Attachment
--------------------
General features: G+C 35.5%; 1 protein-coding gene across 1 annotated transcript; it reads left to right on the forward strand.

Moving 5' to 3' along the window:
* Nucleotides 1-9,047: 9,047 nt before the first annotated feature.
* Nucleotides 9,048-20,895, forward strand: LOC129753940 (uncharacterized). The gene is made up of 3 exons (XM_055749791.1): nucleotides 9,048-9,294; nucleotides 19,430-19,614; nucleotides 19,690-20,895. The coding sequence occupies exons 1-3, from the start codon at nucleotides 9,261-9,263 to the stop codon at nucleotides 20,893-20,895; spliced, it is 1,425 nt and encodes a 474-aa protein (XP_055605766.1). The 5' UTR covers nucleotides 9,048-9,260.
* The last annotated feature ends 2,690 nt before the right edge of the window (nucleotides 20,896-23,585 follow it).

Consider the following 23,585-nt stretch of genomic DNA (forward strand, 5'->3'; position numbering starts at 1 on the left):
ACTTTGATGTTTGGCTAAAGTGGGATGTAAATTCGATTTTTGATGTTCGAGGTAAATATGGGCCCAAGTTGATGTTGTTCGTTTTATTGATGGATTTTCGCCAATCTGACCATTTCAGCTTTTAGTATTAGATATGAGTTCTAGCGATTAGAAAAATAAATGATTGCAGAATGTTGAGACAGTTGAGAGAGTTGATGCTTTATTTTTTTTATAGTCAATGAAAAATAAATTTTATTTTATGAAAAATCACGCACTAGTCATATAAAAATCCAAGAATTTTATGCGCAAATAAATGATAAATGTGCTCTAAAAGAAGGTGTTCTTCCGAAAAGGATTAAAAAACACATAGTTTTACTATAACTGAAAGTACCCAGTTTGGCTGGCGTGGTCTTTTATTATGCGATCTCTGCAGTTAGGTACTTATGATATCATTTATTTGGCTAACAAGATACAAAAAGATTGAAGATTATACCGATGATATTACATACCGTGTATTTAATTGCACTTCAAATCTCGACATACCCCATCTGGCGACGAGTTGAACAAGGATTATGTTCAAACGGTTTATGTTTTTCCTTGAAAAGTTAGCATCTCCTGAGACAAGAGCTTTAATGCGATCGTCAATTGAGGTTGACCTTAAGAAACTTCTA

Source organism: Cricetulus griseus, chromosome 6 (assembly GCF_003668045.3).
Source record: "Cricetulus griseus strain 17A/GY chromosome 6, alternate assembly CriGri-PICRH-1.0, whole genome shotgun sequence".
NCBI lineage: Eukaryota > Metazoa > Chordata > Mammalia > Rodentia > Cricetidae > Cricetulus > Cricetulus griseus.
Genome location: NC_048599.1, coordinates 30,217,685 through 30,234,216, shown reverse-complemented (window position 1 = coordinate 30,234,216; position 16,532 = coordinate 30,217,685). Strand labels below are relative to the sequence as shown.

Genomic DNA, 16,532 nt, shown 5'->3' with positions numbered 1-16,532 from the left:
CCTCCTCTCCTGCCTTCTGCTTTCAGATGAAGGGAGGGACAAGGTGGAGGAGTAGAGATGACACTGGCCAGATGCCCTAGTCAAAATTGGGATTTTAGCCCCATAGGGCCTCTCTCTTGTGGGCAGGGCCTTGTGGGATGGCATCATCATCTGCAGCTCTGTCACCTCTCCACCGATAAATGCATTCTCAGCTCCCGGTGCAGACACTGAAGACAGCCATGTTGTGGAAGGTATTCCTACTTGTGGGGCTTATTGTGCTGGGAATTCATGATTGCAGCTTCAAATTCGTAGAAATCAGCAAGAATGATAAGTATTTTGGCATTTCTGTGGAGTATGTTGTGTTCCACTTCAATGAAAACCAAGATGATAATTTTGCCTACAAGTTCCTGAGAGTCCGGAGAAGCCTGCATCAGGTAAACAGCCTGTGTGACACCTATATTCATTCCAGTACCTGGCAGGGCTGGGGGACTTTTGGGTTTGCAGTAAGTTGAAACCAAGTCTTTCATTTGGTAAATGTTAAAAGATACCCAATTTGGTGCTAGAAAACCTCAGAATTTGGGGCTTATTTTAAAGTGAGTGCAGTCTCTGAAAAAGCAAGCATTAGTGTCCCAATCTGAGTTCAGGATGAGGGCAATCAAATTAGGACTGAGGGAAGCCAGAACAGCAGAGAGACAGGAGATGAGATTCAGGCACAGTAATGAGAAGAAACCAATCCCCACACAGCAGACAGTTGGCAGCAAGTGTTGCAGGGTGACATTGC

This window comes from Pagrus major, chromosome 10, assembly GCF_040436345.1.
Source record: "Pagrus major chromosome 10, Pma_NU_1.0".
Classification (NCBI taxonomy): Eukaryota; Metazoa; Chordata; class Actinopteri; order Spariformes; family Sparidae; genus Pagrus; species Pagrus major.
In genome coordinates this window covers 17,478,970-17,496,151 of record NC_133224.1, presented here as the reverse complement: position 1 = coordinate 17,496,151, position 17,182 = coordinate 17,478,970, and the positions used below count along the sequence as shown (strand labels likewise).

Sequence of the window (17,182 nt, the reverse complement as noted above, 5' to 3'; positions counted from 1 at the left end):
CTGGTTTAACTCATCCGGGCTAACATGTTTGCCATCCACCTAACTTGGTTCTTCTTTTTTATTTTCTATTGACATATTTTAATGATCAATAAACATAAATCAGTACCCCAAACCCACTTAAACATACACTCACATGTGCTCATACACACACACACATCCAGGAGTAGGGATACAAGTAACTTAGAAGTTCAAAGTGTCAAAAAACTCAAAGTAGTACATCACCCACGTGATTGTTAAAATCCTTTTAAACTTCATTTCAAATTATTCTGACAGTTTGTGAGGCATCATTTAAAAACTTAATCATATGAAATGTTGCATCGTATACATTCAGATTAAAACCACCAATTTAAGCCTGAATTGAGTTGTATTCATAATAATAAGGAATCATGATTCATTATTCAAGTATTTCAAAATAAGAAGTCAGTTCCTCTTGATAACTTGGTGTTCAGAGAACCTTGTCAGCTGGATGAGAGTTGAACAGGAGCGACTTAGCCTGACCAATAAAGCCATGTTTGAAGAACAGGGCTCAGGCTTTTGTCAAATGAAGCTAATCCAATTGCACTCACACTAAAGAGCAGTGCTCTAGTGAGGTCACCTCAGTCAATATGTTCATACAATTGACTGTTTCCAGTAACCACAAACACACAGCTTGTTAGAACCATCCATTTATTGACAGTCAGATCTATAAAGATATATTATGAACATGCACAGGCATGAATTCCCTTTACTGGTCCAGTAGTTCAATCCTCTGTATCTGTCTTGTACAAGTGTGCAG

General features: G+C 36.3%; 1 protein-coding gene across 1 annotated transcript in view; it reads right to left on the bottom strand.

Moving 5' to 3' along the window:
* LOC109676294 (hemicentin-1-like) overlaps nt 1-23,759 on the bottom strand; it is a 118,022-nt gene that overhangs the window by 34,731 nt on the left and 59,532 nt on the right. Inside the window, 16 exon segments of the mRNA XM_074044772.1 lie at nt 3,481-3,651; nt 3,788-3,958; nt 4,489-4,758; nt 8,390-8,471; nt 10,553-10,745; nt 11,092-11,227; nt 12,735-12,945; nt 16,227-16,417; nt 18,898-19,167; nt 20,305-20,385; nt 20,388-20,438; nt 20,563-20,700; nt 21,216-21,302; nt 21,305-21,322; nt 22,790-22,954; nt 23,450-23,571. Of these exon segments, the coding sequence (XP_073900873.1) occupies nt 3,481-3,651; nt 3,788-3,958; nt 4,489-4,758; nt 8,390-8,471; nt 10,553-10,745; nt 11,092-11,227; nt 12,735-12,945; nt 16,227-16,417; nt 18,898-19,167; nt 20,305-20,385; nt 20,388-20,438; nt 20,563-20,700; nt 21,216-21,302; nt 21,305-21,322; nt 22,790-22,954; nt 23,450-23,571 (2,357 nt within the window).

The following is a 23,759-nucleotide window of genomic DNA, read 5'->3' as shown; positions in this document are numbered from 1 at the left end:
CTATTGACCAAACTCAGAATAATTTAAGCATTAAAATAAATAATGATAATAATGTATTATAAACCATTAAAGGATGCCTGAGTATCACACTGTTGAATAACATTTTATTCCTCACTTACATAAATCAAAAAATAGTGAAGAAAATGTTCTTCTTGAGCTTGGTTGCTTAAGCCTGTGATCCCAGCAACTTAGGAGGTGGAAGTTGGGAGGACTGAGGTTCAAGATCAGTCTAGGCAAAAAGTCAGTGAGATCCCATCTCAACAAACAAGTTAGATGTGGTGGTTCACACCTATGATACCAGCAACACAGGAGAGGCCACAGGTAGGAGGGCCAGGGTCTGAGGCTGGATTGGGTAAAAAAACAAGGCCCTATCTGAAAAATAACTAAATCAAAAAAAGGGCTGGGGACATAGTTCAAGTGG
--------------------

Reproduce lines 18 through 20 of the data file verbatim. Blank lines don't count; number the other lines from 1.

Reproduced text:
Sequence of the window (17,182 nt, the reverse complement as noted above, 5' to 3'; positions counted from 1 at the left end):
CTGGTTTAACTCATCCGGGCTAACATGTTTGCCATCCACCTAACTTGGTTCTTCTTTTTTATTTTCTATTGACATATTTTAATGATCAATAAACATAAATCAGTACCCCAAACCCACTTAAACATACACTCACATGTGCTCATACACACACACACATCCAGGAGTAGGGATACAAGTAACTTAGAAGTTCAAAGTGTCAAAAAACTCAAAGTAGTACATCACCCACGTGATTGTTAAAATCCTTTTAAACTTCATTTCAAATTATTCTGACAGTTTGTGAGGCATCATTTAAAAACTTAATCATATGAAATGTTGCATCGTATACATTCAGATTAAAACCACCAATTTAAGCCTGAATTGAGTTGTATTCATAATAATAAGGAATCATGATTCATTATTCAAGTATTTCAAAATAAGAAGTCAGTTCCTCTTGATAACTTGGTGTTCAGAGAACCTTGTCAGCTGGATGAGAGTTGAACAGGAGCGACTTAGCCTGACCAATAAAGCCATGTTTGAAGAACAGGGCTCAGGCTTTTGTCAAATGAAGCTAATCCAATTGCACTCACACTAAAGAGCAGTGCTCTAGTGAGGTCACCTCAGTCAATATGTTCATACAATTGACTGTTTCCAGTAACCACAAACACACAGCTTGTTAGAACCATCCATTTATTGACAGTCAGATCTATAAAGATATATTATGAACATGCACAGGCATGAATTCCCTTTACTGGTCCAGTAGTTCAATCCTCTGTATCTGTCTTGTACAAGTGTGCAG

General features: G+C 36.3%; 1 protein-coding gene across 1 annotated transcript in view; it reads right to left on the bottom strand.